“I’m not in love with the romance of the cattle business. I’m in it for the money,” Hall said. “The ranch is not going to last to the next generation if it isn’t viable. We have to balance tradition with economics.”
Five years ago, with economics and profitability in mind, Hall employed a new preconditioning program for his herd. Effective preconditioning is critical for healthy and productive cattle — and helps lead to a successful business.
University of Idaho Extension Beef Specialist Dr. Benton Glaze shares results from a survey of feedlot managers asking what management practices were important to have done to cattle prior to arriving at the feedlot.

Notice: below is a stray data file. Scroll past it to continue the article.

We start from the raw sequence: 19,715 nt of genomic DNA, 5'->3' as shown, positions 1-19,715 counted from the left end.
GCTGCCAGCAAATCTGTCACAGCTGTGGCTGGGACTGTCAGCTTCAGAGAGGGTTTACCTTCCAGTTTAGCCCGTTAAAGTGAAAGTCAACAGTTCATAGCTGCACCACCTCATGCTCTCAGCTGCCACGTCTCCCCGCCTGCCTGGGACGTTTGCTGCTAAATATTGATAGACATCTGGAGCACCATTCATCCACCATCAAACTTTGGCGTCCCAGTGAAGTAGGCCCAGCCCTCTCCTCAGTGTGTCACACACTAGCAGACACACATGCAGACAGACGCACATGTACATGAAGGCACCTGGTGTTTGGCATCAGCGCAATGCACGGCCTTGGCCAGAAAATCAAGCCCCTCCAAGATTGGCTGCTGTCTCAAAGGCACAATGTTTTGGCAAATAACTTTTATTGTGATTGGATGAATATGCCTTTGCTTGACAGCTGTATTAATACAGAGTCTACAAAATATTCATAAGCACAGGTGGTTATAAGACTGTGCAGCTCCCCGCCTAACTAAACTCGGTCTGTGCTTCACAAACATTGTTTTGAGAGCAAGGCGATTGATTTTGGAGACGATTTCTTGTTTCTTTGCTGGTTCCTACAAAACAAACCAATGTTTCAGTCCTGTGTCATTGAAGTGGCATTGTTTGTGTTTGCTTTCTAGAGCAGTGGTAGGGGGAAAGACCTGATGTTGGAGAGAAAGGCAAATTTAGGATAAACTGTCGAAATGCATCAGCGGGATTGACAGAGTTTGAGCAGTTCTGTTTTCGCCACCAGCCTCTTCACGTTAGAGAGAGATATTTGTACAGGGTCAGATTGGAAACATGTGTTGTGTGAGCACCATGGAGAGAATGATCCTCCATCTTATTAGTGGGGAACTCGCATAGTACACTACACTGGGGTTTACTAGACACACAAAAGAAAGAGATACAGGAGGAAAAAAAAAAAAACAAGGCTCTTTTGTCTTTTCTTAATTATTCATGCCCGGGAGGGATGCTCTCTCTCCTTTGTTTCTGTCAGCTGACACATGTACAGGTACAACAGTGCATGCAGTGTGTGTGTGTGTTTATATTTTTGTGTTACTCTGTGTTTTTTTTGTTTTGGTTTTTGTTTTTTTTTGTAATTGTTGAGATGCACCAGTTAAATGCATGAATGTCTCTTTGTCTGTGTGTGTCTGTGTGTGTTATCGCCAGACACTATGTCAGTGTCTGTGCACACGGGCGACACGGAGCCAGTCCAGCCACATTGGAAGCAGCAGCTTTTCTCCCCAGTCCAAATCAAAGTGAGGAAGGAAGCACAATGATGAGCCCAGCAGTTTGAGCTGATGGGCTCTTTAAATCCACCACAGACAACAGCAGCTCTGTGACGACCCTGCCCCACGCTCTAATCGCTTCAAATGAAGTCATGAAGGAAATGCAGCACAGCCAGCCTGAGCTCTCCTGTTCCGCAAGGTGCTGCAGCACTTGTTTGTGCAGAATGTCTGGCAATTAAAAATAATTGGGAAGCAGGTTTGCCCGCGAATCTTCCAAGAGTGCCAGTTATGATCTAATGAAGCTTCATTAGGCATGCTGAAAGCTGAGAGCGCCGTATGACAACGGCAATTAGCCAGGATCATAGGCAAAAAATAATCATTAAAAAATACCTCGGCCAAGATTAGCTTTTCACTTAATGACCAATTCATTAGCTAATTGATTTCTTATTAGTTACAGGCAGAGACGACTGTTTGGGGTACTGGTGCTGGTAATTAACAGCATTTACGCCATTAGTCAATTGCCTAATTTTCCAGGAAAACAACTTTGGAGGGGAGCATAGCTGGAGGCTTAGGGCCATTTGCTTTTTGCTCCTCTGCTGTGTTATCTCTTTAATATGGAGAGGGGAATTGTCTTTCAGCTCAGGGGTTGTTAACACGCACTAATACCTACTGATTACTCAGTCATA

Glaze: “So in this study feedlot managers identified five different management practices that they thought were important to have to cattle before they come to the feedlot. They mentioned that calves should be castrated and dehorned at least four weeks prior to shipping. They also mentioned that calves should be given respiratory vaccine at least a couple weeks prior to weaning. They also wanted to producers to make sure that those calves were introduce to a feed bunk so they can come in and get started eating right away. Calves were weaned at least four weeks before shipping. Then the other that calves were treated internal and external parasites prior to shipping.”